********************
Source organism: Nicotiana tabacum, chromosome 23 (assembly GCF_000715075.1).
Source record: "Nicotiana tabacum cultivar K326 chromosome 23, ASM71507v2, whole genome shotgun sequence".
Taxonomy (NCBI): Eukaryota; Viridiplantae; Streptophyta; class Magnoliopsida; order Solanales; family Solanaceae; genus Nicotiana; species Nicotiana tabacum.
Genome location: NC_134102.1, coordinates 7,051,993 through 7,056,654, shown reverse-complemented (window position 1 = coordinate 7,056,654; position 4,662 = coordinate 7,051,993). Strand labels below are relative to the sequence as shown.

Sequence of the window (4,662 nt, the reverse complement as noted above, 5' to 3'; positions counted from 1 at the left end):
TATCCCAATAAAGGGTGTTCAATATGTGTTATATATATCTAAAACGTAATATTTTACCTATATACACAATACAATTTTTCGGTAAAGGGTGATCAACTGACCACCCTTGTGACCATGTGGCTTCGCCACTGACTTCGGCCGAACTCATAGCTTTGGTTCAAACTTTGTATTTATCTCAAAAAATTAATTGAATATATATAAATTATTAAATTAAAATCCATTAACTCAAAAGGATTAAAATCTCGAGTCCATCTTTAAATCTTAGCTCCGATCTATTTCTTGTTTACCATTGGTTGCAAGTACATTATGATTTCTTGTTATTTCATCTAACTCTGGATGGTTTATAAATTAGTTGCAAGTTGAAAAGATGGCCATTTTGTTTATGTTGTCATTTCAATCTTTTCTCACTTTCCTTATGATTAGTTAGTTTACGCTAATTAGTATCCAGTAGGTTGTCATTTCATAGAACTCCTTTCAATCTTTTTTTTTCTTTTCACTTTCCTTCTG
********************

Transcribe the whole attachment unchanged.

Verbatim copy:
Source organism: Nicotiana tabacum, chromosome 23 (assembly GCF_000715075.1).
Source record: "Nicotiana tabacum cultivar K326 chromosome 23, ASM71507v2, whole genome shotgun sequence".
Taxonomy (NCBI): Eukaryota; Viridiplantae; Streptophyta; class Magnoliopsida; order Solanales; family Solanaceae; genus Nicotiana; species Nicotiana tabacum.
Genome location: NC_134102.1, coordinates 7,051,993 through 7,056,654, shown reverse-complemented (window position 1 = coordinate 7,056,654; position 4,662 = coordinate 7,051,993). Strand labels below are relative to the sequence as shown.

Sequence of the window (4,662 nt, the reverse complement as noted above, 5' to 3'; positions counted from 1 at the left end):
TATCCCAATAAAGGGTGTTCAATATGTGTTATATATATCTAAAACGTAATATTTTACCTATATACACAATACAATTTTTCGGTAAAGGGTGATCAACTGACCACCCTTGTGACCATGTGGCTTCGCCACTGACTTCGGCCGAACTCATAGCTTTGGTTCAAACTTTGTATTTATCTCAAAAAATTAATTGAATATATATAAATTATTAAATTAAAATCCATTAACTCAAAAGGATTAAAATCTCGAGTCCATCTTTAAATCTTAGCTCCGATCTATTTCTTGTTTACCATTGGTTGCAAGTACATTATGATTTCTTGTTATTTCATCTAACTCTGGATGGTTTATAAATTAGTTGCAAGTTGAAAAGATGGCCATTTTGTTTATGTTGTCATTTCAATCTTTTCTCACTTTCCTTATGATTAGTTAGTTTACGCTAATTAGTATCCAGTAGGTTGTCATTTCATAGAACTCCTTTCAATCTTTTTTTTTCTTTTCACTTTCCTTCTG